Infectivity and persistence of an outbreak strain of Salmonella enterica serotype Typhimurium DT160 for house sparrows (Passer domesticus) in New Zealand
New Zealand Veterinary Journal, Volume 54, Issue 6, pp 329-332, Dec 2006
Article class: Scientific Article
Subject Terms: Alimentary system/gastroenterology, Bacterial, Biosecurity, Disease/defect, Disease surveillance, Disease transmission, Epidemiology, Infectious disease, Notifiable organisms/exotic disease, Public health, Zoonosis
Animal Type: AvianPublisher: Taylor and Francis
AbstractAIM: To examine the infective dose, incubation period and disease progression of an isolate of Salmonella enterica serotype Typhimurium definitive type 160 (DT160) originating from a naturally-infected house sparrow (Passer domesticus) during an outbreak of the disease in New Zealand.
METHODS: Thirty-six house sparrows captured from the wild and free of Salmonella spp were divided into six groups of six birds, housed individually, and inoculated orally with phosphate buffered saline (PBS) or 101, 102, 103, 105, 2x108 colony forming units (cfu) of the outbreak strain of S. Typhimurium DT160. The birds were observed for 10 days for clinical signs and/or mortality, and faecal samples were collected to determine excretion of S. Typhimurium. The birds were euthanised 11 days post-inoculation (p.i.) and a wide range of tissue samples were collected for histopathological examination, and culture and typing of Salmonella spp. Macro-restriction profiling by pulsed-field gel electrophoresis (PFGE) using XbaI was performed for the epidemiological typing of S. Typhimurium DT160 isolates.
RESULTS: Mortality in house sparrows inoculated with S. Typhimurium DT160 was dose-dependent, and 2/6 birds inoculated with 105 cfu and all six birds inoculated with 2x108 cfu died during the study. Infected sparrows displayed few clinical signs, apart from diarrhoea and/or polyuria, fluffed plumage, and sitting on the floor of the cage. Faecal excretion of DT160 occurred briefly in two birds inoculated with 102 cfu and four birds inoculated with 103 cfu, on most days in five birds inoculated with 105 cfu, and continuously in six birds inoculated with 2x108 cfu. DT160 was isolated from the livers of three birds which received 103 cfu, five birds dosed with 105 cfu, and all six birds given 2x108 cfu. Following necropsy, histopathological lesions similar to those seen in the natural disease were observed in the liver or spleen of three birds which received 103 cfu, and all birds dosed with ≥105 cfu.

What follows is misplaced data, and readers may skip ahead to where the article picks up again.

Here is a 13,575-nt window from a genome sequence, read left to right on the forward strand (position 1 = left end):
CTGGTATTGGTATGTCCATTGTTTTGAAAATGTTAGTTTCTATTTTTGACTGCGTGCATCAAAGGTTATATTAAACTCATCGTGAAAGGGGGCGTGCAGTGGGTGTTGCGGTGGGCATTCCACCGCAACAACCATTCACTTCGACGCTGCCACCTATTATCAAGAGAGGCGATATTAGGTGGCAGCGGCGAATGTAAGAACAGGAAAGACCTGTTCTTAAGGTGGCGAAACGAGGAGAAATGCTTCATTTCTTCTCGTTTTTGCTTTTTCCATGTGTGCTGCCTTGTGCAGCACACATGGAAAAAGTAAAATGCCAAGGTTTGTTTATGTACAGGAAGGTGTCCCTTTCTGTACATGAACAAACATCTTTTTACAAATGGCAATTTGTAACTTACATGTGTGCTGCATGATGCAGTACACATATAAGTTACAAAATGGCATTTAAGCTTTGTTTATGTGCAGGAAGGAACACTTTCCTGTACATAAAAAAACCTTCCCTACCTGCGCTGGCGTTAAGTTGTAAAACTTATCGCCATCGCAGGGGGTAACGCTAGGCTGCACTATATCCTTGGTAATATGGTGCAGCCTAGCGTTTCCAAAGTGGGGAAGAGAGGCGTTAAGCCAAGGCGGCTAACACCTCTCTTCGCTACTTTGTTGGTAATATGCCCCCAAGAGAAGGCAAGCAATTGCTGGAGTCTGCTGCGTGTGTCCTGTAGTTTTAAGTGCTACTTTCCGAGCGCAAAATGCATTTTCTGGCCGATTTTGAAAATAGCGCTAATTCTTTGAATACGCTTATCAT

CONCLUSION: The results indicate that an isolate of S. Typhimurium DT60 originating from house sparrows in New Zealand is pathogenic to these birds and that the response is dose dependent. The persistence and excretion of the pathogen may last for at least 10 days. This confirms that sparrows infected with DT160 could be a source of infection to humans and other in-contact animals.
KEY WORDS: Salmonella, S. Typhimurium DT160, sparrows, transmission, infectivity, persistence
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